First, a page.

Ever wonder about those giant championship banners that teams hang from the rafters? OAG’s Karen Given visits a New England company that commands nearly 90 percent of the championship banner market and finds out exactly how they are made.
In ‘In My Skin,’ Phoenix Mercury center Brittney Griner details her struggles as a child and as a student at Baylor. She joins Bill Littlefield to discuss her past and her transition to the WNBA.
That men and women play together isn’t all that’s unusual about the Mixed Gender Basketball Association. There’s also a four-point shot. Jim O’Grady shares more about this new league.
Before Babe Ruth or Michael Jordan, America’s favorite athlete was hockey player Hobey Baker. John Weber looks into Baker’s life and the award which is named for him.
Making the Olympics is pretty difficult. Sexagenarian Anne Abernathy has already done that six times. She’s training against the odds to make it again, but this time in a sport she’s just picked up: archery. Lauren Ober brings us this story.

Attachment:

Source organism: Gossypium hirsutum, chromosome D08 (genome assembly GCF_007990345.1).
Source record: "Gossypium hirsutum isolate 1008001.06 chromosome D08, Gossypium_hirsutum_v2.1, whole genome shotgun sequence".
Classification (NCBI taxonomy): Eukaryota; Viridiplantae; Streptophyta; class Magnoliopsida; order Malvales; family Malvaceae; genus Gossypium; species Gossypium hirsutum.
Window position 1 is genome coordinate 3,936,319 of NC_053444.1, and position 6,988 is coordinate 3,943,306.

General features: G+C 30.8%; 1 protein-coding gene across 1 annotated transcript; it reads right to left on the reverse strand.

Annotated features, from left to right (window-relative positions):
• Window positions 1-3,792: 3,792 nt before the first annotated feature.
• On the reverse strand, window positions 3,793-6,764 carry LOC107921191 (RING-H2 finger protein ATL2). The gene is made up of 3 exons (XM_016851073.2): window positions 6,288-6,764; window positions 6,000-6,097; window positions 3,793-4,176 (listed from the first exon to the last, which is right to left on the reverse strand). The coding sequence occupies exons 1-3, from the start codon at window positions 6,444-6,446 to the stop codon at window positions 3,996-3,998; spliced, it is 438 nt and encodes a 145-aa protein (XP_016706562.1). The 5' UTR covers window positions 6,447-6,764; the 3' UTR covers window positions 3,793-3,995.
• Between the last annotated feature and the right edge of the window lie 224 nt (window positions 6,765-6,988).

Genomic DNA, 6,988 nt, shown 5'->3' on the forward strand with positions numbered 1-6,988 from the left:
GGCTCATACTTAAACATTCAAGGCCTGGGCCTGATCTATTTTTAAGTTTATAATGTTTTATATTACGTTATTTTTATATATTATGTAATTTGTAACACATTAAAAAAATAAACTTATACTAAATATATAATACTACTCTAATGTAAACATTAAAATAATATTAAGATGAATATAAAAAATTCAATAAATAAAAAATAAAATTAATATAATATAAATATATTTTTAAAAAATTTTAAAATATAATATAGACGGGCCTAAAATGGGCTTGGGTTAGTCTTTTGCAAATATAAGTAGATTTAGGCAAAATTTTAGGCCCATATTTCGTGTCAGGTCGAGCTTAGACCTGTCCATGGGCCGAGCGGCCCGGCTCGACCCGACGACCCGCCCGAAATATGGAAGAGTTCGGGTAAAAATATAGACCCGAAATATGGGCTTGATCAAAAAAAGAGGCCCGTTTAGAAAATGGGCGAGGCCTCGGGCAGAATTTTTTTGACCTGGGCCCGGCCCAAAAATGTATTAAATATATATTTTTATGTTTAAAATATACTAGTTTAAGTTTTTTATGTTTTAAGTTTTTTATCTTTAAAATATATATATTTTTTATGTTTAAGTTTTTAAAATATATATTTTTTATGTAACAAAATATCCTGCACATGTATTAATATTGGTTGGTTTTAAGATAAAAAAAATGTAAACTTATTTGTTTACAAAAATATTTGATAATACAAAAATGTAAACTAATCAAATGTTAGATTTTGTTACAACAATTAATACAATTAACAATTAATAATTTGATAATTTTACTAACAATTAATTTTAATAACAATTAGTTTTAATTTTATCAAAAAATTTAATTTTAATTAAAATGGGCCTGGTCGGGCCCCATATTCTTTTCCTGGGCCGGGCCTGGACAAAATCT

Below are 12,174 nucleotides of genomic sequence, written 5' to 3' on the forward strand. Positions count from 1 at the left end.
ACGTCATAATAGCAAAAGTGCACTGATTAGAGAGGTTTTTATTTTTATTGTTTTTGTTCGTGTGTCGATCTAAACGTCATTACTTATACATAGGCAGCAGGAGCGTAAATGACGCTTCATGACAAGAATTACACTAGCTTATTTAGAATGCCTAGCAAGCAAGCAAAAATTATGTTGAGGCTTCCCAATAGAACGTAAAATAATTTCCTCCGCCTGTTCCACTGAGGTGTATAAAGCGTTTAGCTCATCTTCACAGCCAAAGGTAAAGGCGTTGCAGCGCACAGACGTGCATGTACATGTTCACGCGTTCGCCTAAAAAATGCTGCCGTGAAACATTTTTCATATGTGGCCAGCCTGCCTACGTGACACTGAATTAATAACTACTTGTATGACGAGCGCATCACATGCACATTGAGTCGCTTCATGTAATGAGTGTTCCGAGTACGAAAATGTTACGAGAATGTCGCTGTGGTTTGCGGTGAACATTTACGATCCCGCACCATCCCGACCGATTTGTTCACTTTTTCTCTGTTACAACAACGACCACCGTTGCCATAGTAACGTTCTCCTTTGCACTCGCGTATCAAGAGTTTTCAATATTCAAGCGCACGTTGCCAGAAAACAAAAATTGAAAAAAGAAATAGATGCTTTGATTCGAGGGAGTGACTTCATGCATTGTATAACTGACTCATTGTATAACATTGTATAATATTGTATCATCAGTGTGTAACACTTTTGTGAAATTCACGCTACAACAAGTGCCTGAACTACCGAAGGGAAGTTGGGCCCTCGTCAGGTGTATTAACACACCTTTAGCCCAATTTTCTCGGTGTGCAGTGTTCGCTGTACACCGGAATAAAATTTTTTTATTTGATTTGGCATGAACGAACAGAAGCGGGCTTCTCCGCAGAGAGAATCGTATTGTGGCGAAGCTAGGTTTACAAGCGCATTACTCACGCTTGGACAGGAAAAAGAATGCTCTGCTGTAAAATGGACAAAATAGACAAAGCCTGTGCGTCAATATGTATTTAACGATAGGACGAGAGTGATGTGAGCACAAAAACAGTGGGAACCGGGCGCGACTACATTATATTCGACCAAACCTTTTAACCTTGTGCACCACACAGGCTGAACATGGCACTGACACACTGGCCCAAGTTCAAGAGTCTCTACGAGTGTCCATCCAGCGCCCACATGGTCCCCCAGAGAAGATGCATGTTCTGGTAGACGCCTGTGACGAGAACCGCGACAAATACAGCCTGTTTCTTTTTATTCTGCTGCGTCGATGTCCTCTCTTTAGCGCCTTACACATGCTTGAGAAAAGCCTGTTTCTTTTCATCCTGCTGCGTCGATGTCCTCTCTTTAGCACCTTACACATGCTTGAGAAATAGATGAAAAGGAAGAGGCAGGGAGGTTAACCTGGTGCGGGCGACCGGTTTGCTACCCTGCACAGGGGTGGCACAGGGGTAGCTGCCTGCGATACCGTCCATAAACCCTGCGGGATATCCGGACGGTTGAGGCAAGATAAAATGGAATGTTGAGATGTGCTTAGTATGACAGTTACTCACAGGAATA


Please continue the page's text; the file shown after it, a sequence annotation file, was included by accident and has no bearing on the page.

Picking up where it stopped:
In the late 19th century competitive walking in America was the sport to watch. In ‘Pedestrianism,’ author Matthew Algeo details the history that led to America’s fascination with watching other people walk. He joined Bill Littlefield to discuss the book.
The Milwaukee Bucks may wind up with the worst record in the NBA this year, but they have a promising player in Greek Giannis Antetokounmpo. Chuck Quirmbach shares the story of how the local Greek community and the Bucks have embraced him.
Australian golfer Steven Bowditch came into last week’s Texas Open ranked No. 339 in the world, but he went on to earn his first PGA Tour victory. Bowditch has also been open about his battle with clinical depression. He joins Bill Littlefield to discuss his story.
Paul Sturgess is the world’s tallest professional basketball player. But he’s still hoping for a shot in the NBA. Reporter Chris Neary has our true tall tale.
Ralph Wilson, one of the founding owners of the American Football League, died at the age of 95. Ed Rutkowski, who played for the Buffalo Bills for six seasons in the 1960s, joins Bill Littlefield to help us remember Wilson.